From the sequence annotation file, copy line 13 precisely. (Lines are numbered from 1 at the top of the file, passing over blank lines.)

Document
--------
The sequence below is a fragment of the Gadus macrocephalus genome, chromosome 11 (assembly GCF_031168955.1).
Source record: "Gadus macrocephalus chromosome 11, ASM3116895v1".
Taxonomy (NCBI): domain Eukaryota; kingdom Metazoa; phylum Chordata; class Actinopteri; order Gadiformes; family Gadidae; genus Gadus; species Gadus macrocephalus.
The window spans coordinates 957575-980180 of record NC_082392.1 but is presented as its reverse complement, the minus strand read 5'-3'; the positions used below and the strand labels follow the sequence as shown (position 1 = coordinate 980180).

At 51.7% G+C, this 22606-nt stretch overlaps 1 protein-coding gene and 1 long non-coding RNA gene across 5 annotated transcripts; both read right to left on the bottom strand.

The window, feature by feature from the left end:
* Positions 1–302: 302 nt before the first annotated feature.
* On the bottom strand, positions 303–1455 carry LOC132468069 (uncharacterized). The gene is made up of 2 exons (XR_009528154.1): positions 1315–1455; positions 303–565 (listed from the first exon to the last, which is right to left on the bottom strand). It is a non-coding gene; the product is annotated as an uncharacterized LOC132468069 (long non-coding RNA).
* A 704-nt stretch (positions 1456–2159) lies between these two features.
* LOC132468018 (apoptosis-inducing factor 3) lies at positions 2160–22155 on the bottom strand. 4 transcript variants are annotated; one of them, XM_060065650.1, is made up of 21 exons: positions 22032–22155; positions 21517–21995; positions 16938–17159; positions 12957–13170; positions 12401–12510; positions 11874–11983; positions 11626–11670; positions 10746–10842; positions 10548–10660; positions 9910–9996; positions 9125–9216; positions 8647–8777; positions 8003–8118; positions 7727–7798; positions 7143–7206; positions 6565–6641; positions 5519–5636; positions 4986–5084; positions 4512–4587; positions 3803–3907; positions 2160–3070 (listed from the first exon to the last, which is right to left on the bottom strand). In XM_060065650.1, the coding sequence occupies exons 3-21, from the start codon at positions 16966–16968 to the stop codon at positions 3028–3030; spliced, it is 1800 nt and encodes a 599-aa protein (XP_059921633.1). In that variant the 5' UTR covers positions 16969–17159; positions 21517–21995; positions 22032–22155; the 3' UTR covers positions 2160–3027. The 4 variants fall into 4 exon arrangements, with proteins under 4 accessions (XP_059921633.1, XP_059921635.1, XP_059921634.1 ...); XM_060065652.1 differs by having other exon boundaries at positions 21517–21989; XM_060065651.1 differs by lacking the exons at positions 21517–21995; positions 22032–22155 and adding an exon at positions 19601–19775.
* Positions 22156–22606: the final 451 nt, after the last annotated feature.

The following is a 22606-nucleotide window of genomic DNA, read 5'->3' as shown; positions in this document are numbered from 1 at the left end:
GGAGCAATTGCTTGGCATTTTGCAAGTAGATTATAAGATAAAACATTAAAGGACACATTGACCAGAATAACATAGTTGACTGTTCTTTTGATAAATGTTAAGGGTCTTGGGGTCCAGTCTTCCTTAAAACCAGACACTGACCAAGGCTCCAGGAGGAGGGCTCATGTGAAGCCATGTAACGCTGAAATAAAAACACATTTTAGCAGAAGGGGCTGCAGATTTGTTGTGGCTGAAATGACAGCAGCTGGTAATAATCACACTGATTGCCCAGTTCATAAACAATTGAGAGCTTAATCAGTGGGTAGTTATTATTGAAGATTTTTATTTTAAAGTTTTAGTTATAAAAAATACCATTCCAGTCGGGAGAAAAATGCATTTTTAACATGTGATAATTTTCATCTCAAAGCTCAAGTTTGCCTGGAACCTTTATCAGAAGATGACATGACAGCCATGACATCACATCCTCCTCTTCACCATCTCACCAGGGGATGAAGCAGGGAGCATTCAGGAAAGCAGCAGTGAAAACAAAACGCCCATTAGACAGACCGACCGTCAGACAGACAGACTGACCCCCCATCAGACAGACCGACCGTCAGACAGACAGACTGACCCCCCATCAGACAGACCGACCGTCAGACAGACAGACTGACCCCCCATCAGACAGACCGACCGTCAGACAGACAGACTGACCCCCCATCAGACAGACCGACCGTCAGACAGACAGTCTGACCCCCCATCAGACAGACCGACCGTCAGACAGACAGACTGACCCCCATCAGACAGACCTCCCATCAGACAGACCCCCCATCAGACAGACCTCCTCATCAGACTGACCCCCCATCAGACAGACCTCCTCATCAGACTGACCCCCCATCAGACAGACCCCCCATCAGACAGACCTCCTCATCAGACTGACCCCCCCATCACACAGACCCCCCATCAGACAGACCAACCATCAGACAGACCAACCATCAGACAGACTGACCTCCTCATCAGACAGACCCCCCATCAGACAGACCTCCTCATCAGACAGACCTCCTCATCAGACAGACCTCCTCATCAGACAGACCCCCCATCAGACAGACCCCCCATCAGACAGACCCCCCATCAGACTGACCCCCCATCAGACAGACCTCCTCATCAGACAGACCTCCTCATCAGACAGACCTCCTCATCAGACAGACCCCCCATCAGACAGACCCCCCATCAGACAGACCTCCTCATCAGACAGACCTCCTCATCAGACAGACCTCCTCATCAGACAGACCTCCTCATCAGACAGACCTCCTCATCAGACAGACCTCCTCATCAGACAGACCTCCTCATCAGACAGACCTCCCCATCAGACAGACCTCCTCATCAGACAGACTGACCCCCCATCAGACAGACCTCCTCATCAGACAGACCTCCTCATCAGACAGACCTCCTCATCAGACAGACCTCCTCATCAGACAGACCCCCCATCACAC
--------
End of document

GGAGCAATTGCTTGGCATTTTGCAAGTAGATTATAAGATAAAACATTAAAGGACACATTGACCAGAATAACATAGTTGACTGTTCTTTTGATAAATGTTAAGGGTCTTGGGGTCCAGTCTTCCTTAAAACCAGACACTGACCAAGGCTCCAGGAGGAGGGCTCATGTGAAGCCATGTAACGCTGAAATAAAAACACATTTTAGCAGAAGGGGCTGCAGATTTGTTGTGGCTGAAATGACAGCAGCTGGTAATAATCACACTGATTGCCCAGTTCATAAACAATTGAGAGCTTAATCAGTGGGTAGTTATTATTGAAGATTTTTATTTTAAAGTTTTAGTTATAAAAAATACCATTCCAGTCGGGAGAAAAATGCATTTTTAACATGTGATAATTTTCATCTCAAAGCTCAAGTTTGCCTGGAACCTTTATCAGAAGATGACATGACAGCCATGACATCACATCCTCCTCTTCACCATCTCACCAGGGGATGAAGCAGGGAGCATTCAGGAAAGCAGCAGTGAAAACAAAACGCCCATTAGACAGACCGACCGTCAGACAGACAGACTGACCCCCCATCAGACAGACCGACCGTCAGACAGACAGACTGACCCCCCATCAGACAGACCGACCGTCAGACAGACAGACTGACCCCCCATCAGACAGACCGACCGTCAGACAGACAGACTGACCCCCCATCAGACAGACCGACCGTCAGACAGACAGTCTGACCCCCCATCAGACAGACCGACCGTCAGACAGACAGACTGACCCCCATCAGACAGACCTCCCATCAGACAGACCCCCCATCAGACAGACCTCCTCATCAGACTGACCCCCCATCAGACAGACCTCCTCATCAGACTGACCCCCCATCAGACAGACCCCCCATCAGACAGACCTCCTCATCAGACTGACCCCCCCATCACACAGACCCCCCATCAGACAGACCAACCATCAGACAGACCAACCATCAGACAGACTGACCTCCTCATCAGACAGACCCCCCATCAGACAGACCTCCTCATCAGACAGACCTCCTCATCAGACAGACCTCCTCATCAGACAGACCCCCCATCAGACAGACCCCCCATCAGACAGACCCCCCATCAGACTGACCCCCCATCAGACAGACCTCCTCATCAGACAGACCTCCTCATCAGACAGACCTCCTCATCAGACAGACCCCCCATCAGACAGACCCCCCATCAGACAGACCTCCTCATCAGACAGACCTCCTCATCAGACAGACCTCCTCATCAGACAGACCTCCTCATCAGACAGACCTCCTCATCAGACAGACCTCCTCATCAGACAGACCTCCTCATCAGACAGACCTCCCCATCAGACAGACCTCCTCATCAGACAGACTGACCCCCCATCAGACAGACCTCCTCATCAGACAGACCTCCTCATCAGACAGACCTCCTCATCAGACAGACCTCCTCATCAGACAGACCCCCCATCACAC